article on GPLv3, Linux kernel, and Devices Rigged to Malfunction

Alex Hudson home at
Tue Oct 24 12:44:27 UTC 2006

On Tue, 2006-10-24 at 08:29 -0400, simo wrote:
> On Tue, 2006-10-24 at 13:14 +0100, Alex Hudson wrote:
> > The opens up a new, legally sound, route out of violation: people like
> > Eben Moglen can go to violators and say, "If you come into compliance,
> > you know that within two months your legal liability in this area is
> > gone - the slate is wiped clean". The FSF, nor anyone else, can go back
> > on an agreement they make and attempt to sue a violator outside that
> > time.
> This is wrong.
> You are clean after 2 months if no copyright holder complains with you.

AFAICS, you're just restating the inverse of what I said - you can't sue
anyone outside the 2 month window.

But whatever. I didn't mean to infer that you couldn't be sued within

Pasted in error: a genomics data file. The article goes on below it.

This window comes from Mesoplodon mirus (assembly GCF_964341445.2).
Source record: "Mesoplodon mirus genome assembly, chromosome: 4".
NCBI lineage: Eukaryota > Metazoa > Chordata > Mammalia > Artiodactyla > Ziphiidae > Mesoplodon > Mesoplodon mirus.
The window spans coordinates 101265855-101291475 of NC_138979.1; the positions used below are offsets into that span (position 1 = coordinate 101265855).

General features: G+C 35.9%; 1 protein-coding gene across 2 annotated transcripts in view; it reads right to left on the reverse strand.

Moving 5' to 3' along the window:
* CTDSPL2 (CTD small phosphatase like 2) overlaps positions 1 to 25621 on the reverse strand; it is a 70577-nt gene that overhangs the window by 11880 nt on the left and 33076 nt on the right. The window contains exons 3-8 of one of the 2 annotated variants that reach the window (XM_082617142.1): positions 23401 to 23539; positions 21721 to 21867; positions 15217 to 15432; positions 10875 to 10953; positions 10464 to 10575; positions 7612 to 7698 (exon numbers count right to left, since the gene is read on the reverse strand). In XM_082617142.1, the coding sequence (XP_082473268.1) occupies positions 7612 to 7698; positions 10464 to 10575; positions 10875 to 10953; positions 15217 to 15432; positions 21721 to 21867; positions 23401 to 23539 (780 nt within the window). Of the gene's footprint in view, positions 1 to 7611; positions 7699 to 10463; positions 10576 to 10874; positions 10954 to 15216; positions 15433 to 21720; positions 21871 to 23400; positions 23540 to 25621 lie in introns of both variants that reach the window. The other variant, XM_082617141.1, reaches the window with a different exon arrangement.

that two month window, however you read it, just that you cannot be sued
outside it.

> This is not a problem of designing secret systems, all these systems are
> pretty well known, what is unknown is the key to sign the hash of the
> data. And the point is moot anyway, releasing keys in this case is
> exactly like release the source code. You can expect the same level of
> infringement imo.

Possibly, but you're missing the point. It's only like releasing source
code in so far as the GPLv3 defines source code to include authorisation

Very few free software authors and distributors who will be roughly
compliant from day one will design in authorisation codes. It seems to
me that they will be used almost exclusively by those who are also
likely to violate the GPL by not distributing source code.



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